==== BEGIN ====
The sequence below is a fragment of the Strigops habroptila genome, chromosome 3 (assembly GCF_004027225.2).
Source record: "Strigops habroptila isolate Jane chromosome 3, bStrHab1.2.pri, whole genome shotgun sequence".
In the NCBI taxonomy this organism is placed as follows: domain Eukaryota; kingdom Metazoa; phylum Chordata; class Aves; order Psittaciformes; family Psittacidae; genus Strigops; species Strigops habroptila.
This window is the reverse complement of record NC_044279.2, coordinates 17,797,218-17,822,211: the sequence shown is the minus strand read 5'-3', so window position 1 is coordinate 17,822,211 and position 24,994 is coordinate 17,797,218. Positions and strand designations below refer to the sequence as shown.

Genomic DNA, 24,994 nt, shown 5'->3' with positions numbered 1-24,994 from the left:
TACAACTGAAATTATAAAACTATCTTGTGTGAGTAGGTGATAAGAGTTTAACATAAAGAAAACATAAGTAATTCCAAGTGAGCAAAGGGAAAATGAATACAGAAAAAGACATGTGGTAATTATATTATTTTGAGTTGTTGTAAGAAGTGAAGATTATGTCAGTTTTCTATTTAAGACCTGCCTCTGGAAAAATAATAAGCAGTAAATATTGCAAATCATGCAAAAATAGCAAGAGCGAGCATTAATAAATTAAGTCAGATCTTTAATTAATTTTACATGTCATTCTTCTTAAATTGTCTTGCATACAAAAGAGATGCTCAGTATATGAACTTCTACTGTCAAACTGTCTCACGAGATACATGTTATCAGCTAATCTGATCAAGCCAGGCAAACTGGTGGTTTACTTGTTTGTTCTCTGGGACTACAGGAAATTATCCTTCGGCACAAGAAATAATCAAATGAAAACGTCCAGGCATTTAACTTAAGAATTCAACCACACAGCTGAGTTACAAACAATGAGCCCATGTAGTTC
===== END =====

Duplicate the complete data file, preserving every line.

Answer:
The sequence below is a fragment of the Strigops habroptila genome, chromosome 3 (assembly GCF_004027225.2).
Source record: "Strigops habroptila isolate Jane chromosome 3, bStrHab1.2.pri, whole genome shotgun sequence".
In the NCBI taxonomy this organism is placed as follows: domain Eukaryota; kingdom Metazoa; phylum Chordata; class Aves; order Psittaciformes; family Psittacidae; genus Strigops; species Strigops habroptila.
This window is the reverse complement of record NC_044279.2, coordinates 17,797,218-17,822,211: the sequence shown is the minus strand read 5'-3', so window position 1 is coordinate 17,822,211 and position 24,994 is coordinate 17,797,218. Positions and strand designations below refer to the sequence as shown.

Genomic DNA, 24,994 nt, shown 5'->3' with positions numbered 1-24,994 from the left:
TACAACTGAAATTATAAAACTATCTTGTGTGAGTAGGTGATAAGAGTTTAACATAAAGAAAACATAAGTAATTCCAAGTGAGCAAAGGGAAAATGAATACAGAAAAAGACATGTGGTAATTATATTATTTTGAGTTGTTGTAAGAAGTGAAGATTATGTCAGTTTTCTATTTAAGACCTGCCTCTGGAAAAATAATAAGCAGTAAATATTGCAAATCATGCAAAAATAGCAAGAGCGAGCATTAATAAATTAAGTCAGATCTTTAATTAATTTTACATGTCATTCTTCTTAAATTGTCTTGCATACAAAAGAGATGCTCAGTATATGAACTTCTACTGTCAAACTGTCTCACGAGATACATGTTATCAGCTAATCTGATCAAGCCAGGCAAACTGGTGGTTTACTTGTTTGTTCTCTGGGACTACAGGAAATTATCCTTCGGCACAAGAAATAATCAAATGAAAACGTCCAGGCATTTAACTTAAGAATTCAACCACACAGCTGAGTTACAAACAATGAGCCCATGTAGTTC